The cigar-making facility may have moved to a new location in Havana, but the spirit of the famous Cuban cigar brand lives on
The Eiffel Tower in Paris, the Taj Mahal of India, New York City's Empire State Building—each edifice strikes a chord of recognition for its place. In Havana, the building that enjoys such emblematic stature is the Partagás Real Fabrica de Tabacos. Born on Calle Industria sometime in the 1850s, according to Partagás, The Book, the orange-and-red façade of the four-story structure with the Partagás name emblazoned across the roofline has been a beacon for every cigar lover around the world.
No longer. The factory has moved.
The new Partagás Factory is on the corner of Calle San Carlos in Central Havana, about a block down from the Romeo y Julieta factory and less than a 10-minute drive from the former Partagás venue. According to local histories, the current factory has been home to other cigar brands over the decades. It was last known as the El Rey del Mundo Factory before being ceded to Partagás, which needed a new home due to the decrepit condition of the original factory. You're greeted by an imposing cream-colored stucco façade. Steps lead up to a large, colonnaded doorway. Inside is a small, high-ceiling, entry foyer that opens into a four-story atrium with ornate wrought iron bannisters all the way around each floor. A large Cuban flag hangs in the atrium on the façade of the elevator shaft.
The factory employs 400 people under the direction of José Ramon de Perez. On a visit in early 2016, about 209 workers were on the rolling floor, with space for nearly 240. According to a factory representative, it was producing about 20,000 cigars daily at the time. The layout of the rolling floor is virtually identical to the old Partagás factory. Windows in a long row reach from waist height to the ceiling. Rollers receive their carefully portioned leaves for their blends from a storeroom at the front. A small quality-control area sits off to the side, where draw machines test the finished product for the day. One slight twist: instead of wooden planks for rolling, some stations have steel plates, which a factory representative said keeps the leaves at a more constant humidity during the rolling process. As in all Cuban cigar factories, a podium is set up for a lector who reads the news to workers from 9 to 9:30 a.m. Two half-hour-long periods later in the day are devoted to novelas, or fiction books, of the workers choosing.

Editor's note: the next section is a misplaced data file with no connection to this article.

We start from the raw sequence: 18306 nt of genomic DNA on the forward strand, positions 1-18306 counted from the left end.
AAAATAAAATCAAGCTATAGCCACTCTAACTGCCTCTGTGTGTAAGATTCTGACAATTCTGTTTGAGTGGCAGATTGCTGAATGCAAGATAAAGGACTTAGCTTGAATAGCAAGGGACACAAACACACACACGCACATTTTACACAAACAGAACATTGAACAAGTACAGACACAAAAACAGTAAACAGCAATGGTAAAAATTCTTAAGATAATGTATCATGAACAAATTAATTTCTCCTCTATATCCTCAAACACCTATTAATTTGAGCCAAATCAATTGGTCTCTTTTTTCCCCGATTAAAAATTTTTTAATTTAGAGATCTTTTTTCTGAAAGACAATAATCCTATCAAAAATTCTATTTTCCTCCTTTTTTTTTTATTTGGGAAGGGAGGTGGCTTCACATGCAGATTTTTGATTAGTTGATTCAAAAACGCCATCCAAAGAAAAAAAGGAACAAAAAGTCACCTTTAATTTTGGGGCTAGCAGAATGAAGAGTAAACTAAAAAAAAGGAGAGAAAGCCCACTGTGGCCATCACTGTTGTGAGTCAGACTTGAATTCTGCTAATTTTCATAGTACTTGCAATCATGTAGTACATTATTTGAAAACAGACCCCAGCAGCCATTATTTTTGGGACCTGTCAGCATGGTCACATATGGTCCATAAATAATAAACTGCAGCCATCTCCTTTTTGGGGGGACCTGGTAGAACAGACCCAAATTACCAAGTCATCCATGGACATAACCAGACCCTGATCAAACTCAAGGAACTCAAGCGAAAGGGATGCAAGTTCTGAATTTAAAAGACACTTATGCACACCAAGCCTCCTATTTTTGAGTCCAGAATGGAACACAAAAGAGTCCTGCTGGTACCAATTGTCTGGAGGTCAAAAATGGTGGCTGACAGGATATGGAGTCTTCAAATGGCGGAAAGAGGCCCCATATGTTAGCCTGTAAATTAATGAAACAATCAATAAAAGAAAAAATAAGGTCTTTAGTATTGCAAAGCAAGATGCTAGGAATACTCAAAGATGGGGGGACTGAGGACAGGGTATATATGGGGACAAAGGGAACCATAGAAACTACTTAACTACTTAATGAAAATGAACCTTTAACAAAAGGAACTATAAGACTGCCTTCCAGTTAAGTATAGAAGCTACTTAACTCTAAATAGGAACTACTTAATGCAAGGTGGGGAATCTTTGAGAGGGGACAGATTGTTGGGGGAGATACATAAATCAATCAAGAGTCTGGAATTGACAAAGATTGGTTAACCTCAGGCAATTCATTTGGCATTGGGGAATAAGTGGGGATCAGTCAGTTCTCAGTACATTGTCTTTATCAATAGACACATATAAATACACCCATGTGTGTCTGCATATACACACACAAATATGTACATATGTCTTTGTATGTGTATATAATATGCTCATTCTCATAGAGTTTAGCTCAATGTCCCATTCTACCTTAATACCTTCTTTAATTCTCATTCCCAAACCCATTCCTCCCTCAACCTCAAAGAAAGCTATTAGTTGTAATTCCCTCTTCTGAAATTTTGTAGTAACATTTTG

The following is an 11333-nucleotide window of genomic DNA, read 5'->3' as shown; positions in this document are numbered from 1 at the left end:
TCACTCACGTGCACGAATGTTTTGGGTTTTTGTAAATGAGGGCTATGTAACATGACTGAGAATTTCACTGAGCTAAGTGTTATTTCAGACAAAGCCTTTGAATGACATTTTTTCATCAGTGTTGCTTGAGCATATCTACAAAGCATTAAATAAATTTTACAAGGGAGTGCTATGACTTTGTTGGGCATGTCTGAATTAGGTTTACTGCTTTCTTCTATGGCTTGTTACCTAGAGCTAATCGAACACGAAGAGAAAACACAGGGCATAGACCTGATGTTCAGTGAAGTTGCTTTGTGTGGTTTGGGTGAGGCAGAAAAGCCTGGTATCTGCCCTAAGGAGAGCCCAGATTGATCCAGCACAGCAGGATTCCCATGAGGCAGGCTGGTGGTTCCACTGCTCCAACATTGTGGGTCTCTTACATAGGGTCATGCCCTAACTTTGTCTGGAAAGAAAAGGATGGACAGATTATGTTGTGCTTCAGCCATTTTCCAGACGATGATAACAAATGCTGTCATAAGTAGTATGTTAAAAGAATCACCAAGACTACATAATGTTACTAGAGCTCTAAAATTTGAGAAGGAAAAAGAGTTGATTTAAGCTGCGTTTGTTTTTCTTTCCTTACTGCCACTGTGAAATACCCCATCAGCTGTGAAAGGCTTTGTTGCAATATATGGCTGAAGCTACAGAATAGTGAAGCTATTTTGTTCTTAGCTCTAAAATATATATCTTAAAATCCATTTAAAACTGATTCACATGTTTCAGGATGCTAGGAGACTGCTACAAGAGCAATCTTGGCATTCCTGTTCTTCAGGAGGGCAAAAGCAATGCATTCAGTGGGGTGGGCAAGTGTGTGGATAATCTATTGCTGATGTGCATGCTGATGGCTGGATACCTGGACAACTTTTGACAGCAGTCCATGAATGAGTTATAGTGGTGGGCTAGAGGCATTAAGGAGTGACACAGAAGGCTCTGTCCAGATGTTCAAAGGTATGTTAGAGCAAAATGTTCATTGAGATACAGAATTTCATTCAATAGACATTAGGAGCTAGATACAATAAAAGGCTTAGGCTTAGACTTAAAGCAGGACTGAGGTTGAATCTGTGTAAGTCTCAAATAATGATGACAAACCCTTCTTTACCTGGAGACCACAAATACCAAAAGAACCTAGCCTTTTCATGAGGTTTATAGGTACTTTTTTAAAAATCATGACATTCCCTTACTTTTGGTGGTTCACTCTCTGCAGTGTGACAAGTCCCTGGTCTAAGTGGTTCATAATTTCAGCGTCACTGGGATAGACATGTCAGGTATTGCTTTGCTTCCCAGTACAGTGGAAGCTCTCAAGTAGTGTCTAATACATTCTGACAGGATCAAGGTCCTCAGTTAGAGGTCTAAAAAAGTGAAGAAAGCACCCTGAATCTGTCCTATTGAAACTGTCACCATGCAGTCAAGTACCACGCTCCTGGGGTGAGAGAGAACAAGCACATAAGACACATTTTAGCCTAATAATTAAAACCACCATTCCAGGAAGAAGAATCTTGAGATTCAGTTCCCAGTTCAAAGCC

While the factory is the casa matrice, or home factory, for the Partagás brand, La Gloria Cubana, Ramon Allones, Quai d'Orsay and Bolivar cigars are also rolled there.
The facility is now one of the primary cigar factory tour stops in Havana, with hundreds of people being guided every day through the entry foyer and up the stairs to walk around the balconies, and along the outer aisles of the rolling room. Visitors are not granted access to parts of the factory other than the rolling floor. According to the factory rep, the leaf sorting room and the packing rooms are not included in the tour because they are all temperature and humidity controlled and constant traffic in and out would disrupt that.
While the new factory does not quite harbor the same soul as the original Partagás Real Fabrica de Tabacos, the sea of red Partagás workshirts and the large photos of Partagás cigars on the wall lend an air of history and authenticity to the new venue. It's worth the trip.
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